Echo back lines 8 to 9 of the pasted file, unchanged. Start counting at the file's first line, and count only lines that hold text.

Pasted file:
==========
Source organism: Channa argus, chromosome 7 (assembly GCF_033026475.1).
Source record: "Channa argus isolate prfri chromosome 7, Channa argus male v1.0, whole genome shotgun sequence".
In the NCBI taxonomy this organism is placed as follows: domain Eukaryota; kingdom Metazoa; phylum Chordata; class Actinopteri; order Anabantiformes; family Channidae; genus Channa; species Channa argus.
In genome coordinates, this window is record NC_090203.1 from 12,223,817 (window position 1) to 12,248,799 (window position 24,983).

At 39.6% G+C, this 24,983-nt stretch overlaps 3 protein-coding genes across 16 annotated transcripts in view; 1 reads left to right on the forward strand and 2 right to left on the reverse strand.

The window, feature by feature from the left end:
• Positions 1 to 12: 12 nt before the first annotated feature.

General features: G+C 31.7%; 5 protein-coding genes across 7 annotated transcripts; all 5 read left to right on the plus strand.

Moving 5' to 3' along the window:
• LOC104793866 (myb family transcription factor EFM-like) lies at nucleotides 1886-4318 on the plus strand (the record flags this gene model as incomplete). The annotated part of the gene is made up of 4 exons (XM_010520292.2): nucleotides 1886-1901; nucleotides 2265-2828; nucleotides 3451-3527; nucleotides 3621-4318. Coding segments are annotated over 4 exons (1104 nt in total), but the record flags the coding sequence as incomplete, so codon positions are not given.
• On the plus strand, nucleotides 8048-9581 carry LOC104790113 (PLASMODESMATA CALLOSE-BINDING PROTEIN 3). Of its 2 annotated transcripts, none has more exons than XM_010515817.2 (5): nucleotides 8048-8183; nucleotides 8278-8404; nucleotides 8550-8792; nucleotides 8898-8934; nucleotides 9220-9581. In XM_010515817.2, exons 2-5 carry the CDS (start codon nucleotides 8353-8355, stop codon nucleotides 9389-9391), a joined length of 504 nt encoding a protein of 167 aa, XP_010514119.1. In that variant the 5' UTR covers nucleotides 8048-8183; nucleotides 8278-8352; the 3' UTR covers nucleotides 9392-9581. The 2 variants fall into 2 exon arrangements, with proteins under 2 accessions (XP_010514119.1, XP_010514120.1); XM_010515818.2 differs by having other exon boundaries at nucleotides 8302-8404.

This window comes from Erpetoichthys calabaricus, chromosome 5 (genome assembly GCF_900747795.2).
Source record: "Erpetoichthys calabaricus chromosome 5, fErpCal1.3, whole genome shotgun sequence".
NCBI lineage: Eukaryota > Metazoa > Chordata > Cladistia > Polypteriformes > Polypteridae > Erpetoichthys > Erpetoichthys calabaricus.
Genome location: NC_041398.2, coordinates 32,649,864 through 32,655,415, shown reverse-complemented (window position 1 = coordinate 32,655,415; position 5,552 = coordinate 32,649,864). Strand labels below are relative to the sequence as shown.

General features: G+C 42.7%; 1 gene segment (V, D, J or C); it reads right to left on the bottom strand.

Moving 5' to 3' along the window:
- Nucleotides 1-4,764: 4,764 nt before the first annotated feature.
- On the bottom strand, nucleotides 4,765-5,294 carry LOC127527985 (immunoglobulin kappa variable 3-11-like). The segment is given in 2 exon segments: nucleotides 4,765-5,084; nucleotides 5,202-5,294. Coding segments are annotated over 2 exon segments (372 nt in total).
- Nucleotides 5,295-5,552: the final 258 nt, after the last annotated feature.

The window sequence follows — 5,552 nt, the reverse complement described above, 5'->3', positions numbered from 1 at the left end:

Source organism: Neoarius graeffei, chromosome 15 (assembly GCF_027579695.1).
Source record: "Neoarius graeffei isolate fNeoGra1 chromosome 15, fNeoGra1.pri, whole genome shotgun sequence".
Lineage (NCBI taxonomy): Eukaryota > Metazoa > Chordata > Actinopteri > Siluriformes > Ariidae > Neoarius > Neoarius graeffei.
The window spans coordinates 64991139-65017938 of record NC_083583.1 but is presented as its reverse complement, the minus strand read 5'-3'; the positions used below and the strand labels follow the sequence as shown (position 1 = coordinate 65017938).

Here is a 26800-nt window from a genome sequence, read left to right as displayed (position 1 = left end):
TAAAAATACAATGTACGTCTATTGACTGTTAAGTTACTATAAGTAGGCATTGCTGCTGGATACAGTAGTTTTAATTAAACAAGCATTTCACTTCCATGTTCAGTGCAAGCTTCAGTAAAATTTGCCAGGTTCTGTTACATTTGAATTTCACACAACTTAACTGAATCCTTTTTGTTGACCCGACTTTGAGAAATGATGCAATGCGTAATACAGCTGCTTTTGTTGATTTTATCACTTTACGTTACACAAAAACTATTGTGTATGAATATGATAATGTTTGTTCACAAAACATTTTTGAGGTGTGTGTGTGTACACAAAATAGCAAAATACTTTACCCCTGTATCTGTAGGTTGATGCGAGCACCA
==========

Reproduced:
General features: G+C 31.7%; 5 protein-coding genes across 7 annotated transcripts; all 5 read left to right on the plus strand.

Moving 5' to 3' along the window: